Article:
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The house of bamboo

An initiative to showcase an eco-friendly and viable alternative building material

Save for the cement floor and CGI roof, the rest of the lone cottage built above the highway to Tendu in Samtse, its walls, ceiling and the door, is built with bamboo.

Unlike bamboo cottage resorts of Kerala, Goa, Vietnam and Indonesia, the lone three-room bamboo cottage has a rustic look and feel.

The cottage, along with a small lawn, has been hedged with bamboo trunks tied together.

Villagers from Kuengaling and Rangkangling, Tendu gewog, had built and completed the cottage about a month ago, using bamboo materials available in a community forest of Pakpay.  The two villages are about 58km from Samtse.

The pillars that support the beams of the lone cottage are made of large bamboo trunks, including other frames that give the model its shape.

It has halved bamboo trunks glued together, horizontally, vertically and diagonally to form the walls.

Dzongkhag forest officer Sonam Wangchuk said it was an initiative of Pakpay CFM members, supported by social forest and extension division.

The main intention of building a house was to prove to villagers that houses could be built using bamboos and not necessarily timber that villagers prefer using.

He said bamboos were just the material for the south, where the weather was excruciatingly hot in summers and warm in winters.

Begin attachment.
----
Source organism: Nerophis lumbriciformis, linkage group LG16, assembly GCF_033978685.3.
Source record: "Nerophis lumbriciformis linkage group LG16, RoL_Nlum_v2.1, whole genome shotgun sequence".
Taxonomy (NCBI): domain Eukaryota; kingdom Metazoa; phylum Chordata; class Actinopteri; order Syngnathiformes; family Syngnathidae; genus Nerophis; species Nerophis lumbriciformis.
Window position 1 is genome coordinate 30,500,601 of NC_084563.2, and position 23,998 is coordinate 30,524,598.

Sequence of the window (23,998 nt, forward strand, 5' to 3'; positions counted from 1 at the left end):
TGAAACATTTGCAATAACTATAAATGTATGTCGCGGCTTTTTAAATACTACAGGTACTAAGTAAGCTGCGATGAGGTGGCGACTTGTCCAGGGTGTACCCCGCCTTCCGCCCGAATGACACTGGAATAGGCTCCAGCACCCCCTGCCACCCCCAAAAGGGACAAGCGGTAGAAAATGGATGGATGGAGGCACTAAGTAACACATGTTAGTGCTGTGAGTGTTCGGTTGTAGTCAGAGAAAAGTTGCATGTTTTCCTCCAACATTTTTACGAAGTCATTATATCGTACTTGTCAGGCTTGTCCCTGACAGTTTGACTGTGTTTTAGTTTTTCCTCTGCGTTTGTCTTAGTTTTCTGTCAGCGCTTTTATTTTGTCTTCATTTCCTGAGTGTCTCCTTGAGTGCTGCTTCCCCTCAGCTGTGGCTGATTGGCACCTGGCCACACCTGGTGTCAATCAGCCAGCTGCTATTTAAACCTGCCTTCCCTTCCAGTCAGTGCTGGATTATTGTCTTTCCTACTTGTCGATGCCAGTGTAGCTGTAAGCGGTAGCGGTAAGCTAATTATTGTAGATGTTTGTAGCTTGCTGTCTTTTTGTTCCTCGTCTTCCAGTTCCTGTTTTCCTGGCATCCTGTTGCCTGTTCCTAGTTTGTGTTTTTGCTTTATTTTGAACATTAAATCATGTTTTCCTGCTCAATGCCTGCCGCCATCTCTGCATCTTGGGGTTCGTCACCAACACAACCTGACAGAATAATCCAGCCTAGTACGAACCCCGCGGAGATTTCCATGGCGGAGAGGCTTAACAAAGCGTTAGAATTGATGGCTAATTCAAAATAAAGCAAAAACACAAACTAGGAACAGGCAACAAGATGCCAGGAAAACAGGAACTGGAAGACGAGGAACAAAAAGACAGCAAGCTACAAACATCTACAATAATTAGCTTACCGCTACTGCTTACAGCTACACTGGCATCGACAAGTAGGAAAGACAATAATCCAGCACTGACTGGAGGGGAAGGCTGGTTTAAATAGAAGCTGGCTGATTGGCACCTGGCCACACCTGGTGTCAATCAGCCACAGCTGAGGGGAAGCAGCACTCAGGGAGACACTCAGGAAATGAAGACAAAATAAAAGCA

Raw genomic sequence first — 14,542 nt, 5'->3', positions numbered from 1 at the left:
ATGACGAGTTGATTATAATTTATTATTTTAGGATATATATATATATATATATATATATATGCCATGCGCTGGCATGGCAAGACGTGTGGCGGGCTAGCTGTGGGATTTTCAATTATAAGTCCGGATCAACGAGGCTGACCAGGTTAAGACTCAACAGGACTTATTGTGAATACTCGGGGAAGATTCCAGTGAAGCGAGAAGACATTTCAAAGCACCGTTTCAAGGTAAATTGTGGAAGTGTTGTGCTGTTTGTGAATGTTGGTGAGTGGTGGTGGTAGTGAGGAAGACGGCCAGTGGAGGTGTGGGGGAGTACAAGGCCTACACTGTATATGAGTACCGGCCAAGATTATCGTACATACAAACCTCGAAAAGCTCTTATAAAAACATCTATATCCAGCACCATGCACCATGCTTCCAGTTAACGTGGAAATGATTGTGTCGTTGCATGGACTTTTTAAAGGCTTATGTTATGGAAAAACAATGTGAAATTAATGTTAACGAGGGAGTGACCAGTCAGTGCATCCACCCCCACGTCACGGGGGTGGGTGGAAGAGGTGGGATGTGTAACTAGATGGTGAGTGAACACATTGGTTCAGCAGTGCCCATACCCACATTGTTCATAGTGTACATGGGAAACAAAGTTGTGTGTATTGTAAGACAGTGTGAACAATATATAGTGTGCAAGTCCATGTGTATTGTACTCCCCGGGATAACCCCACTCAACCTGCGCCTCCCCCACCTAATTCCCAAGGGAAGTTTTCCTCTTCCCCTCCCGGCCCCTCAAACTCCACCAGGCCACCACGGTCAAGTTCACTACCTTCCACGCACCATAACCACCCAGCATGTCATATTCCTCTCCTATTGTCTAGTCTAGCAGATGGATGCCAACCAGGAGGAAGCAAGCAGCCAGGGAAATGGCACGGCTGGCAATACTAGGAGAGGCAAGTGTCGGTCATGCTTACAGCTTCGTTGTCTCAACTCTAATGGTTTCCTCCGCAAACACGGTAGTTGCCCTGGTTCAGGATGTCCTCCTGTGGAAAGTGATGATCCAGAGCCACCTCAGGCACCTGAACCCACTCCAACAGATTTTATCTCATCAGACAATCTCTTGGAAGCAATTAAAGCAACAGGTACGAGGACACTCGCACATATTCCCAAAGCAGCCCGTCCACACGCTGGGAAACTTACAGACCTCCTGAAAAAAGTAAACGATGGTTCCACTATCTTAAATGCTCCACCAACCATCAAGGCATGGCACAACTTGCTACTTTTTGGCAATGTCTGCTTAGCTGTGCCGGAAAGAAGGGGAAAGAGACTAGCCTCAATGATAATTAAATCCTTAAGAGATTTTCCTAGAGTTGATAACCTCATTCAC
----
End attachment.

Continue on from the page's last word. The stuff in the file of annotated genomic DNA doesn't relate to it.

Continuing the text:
“Besides, bamboos grow in abundance here,” he said. “The villagers will later diversify bamboo products for income generation.”

According to the officials, Pakpay village is rich in bamboo plantation.

He said the bamboos were well treated, using local chemicals to avoid any damage to the material by pests, insects, or rain.

Community chairman DB Rai said they were going to use the cottage as a guesthouse, as a meeting venue and for visitors to the villages in Samtse at rent.

“We still need to furnish the house and we hope to use local materials there as well,” he said. “We have already decided to buy the furniture with our money generated from the community forest.”

Once furnished, he said people, wishing to experience a rustic village setting, away from the bustles of a town, could come for breaks, recess, or vacationing.

The community’s accountant IB Gurung said they would be using Nu 60,000 from their savings account, which they mobilised over the years by selling brooms, firewood and bamboos, to buy furniture for the cottage.

“We’re planning to buy chairs and beds made of wood,” he said. “Every household from this year will have to deposit Nu 200 annually for that purpose.”

The cottage, however, was built at the cost of Nu 820,000 funded by the government.

Sonam Wangchuk said the government had initially provided Nu 1.4M to build the cottage, but since they made do with almost half that amount, the rest of the money was returned to the government.

About 2,500 bamboos were used for the construction of the cottage that came from the community forest the two commuities planted and managed.

DB Rai said about 400 bamboos had to be bought from another village for roofing at Nu 50 a piece.

Two villagers, who were once sent to Nagaland, India on a field trip, had built the cottage.

“While they couldn’t witness the building of bamboo houses, they had taken pictures of the bamboo-built cottages,” DB Rai said. “They built this cottage looking at the pictures.”

Depending on how the venture goes, he said they would build more such cottages.

The Pakpay community forest, established in 2009 has about 62.72 acres of forestland, managed by 45 households of the two villages.

Meanwhile, villagers are still planning on a rate to rent the cottage.

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